WINSTON-SALEM, N.C. – “We need information, and if we don’t there won’t be rest or peace until we do,” was a message from Reverend Alvin Carlisle, at a Ministers’ Conference of Winston-Salem and Vicinity press conference Friday afternoon.
The press conference was called to push for the immediate release of evidence pertaining to the death of 31-year-old Travis Page, who died after being taken into custody by Winston-Salem Police on Wednesday.
“We don’t want city officials, we don’t want the criminal justice system to stonewall us, to block us from finding out what really happened,” said Bishop Todd L. Fulton, President of the Ministers' Conference of Winston-Salem and Vicinity.
Police say they encountered Page on Old Rural Hall Road as they responded to a report of a firearm being discharged. They say Page matched the description of a man given to them in the report. When they attempted to detain Page, they say, a brief struggle occurred. Page was pepper sprayed and put into handcuffs, they say, and then became unresponsive.
Officers and EMS personnel attempted to revive Page, but he was later pronounced dead at the hospital.
“We have so many limited facts that we don’t have any particular issue that we are just looking for information on,” Carlisle said.
Police say Page had a gun and a controlled substance on him at the time.
“For Mr. Page, the criminal justice system works the same way for him as it does for the four officers involved. Innocent until proven guilty,” Carlisle said.
Police say that four officers involved in the incident have been placed on administrative duty. Those officers were identified as Corporal Robert Fenimore, Officer Christopher Doub, Officer Austin Conrad and Officer Jacob Tuttle.
Three of the four officers were wearing body cameras during the incident, a police spokesman said on Thursday. Now, the men and women at the press conference are calling upon the district attorney to release the video, which has been claimed as evidence.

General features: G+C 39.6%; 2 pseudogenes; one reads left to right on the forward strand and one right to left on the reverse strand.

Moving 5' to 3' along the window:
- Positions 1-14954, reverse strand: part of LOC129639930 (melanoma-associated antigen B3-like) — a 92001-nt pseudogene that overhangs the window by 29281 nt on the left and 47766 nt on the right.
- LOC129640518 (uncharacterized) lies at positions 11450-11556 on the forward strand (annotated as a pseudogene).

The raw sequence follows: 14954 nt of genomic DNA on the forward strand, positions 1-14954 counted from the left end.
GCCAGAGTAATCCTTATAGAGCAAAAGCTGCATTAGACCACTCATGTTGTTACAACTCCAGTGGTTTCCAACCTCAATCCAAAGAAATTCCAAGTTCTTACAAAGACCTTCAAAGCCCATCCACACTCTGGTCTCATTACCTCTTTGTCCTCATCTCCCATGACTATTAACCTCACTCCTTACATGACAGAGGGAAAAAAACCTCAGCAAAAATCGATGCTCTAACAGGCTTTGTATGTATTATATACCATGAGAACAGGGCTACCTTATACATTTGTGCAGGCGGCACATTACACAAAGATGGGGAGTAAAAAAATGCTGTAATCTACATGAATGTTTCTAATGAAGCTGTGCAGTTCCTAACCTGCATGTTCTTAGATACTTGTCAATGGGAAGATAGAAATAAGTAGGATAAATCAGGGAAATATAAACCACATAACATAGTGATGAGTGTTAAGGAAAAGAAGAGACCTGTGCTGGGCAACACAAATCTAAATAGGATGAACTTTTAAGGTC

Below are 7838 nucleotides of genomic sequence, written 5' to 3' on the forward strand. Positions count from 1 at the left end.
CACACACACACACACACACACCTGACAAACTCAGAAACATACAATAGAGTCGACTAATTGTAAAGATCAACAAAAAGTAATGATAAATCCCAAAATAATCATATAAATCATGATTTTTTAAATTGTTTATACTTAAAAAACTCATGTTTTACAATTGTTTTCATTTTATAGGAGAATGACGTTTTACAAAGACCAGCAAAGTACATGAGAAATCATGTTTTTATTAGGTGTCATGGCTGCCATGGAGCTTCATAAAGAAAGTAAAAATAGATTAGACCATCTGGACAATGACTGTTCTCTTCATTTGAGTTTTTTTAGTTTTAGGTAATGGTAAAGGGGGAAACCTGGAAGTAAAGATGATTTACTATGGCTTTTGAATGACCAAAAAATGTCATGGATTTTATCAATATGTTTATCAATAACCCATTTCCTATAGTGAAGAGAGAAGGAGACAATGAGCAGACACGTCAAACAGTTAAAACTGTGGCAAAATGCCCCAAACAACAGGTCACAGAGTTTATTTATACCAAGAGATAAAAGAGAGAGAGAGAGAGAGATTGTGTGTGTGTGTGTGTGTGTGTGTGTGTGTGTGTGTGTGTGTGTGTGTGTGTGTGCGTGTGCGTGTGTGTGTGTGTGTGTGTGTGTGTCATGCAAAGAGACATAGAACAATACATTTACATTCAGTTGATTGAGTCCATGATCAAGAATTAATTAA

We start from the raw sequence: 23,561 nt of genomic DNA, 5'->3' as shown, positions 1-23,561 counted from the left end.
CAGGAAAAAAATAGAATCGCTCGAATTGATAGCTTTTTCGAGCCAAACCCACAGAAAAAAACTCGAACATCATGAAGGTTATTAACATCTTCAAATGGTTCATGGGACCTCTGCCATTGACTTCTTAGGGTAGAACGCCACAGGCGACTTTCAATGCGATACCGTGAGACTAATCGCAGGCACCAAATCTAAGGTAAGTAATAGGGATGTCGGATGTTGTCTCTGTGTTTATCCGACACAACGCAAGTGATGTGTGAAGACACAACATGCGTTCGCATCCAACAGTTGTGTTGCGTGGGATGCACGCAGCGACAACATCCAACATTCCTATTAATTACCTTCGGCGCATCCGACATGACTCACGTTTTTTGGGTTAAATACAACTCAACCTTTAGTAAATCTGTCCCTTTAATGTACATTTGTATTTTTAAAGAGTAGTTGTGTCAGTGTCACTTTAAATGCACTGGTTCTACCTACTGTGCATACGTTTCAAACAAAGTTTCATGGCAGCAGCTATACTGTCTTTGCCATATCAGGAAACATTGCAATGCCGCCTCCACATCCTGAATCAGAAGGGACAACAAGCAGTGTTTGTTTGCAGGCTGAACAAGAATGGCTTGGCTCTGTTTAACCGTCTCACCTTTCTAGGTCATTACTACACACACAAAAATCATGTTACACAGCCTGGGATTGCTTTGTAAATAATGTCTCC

They say when there is a “frustration in the flow of information, it always causes discontent.”
“I will be honest with you,” Carlisle said. “Right now there is a level of that brewing, and we’re trying to make sure for the sake of our city, for the sake of our leaders, for the sake of all of Forsyth County, that if we can get information we won’t experience what we’ve experienced in some other areas.”
When asked what a reasonable timetable for the release of the video was, Dr. John Mendez said history “tells us that in a matter of days a decision can be made if there needs to be a criminal investigation. If there’s not going to be a criminal investigation, let’s release the video.”
Members of the ministers’ conference said Page’s death is similar to deaths we have seen across the country, which caused uprisings in certain communities. However, council member James Taylor said Winston-Salem is different because they “are standing united, and we’re standing united calling for the release of the footage.”
“I think that the administration and the community leaders have done their job, and we’ll be proud of Winston-Salem when this is all said and done,” Taylor said.
Page did have a criminal history, including felonies and a misdemeanor assault on an officer or state employee charge. However, those speaking at Friday’s press conference said the issue is not Page’s criminal history, it’s how and why he died.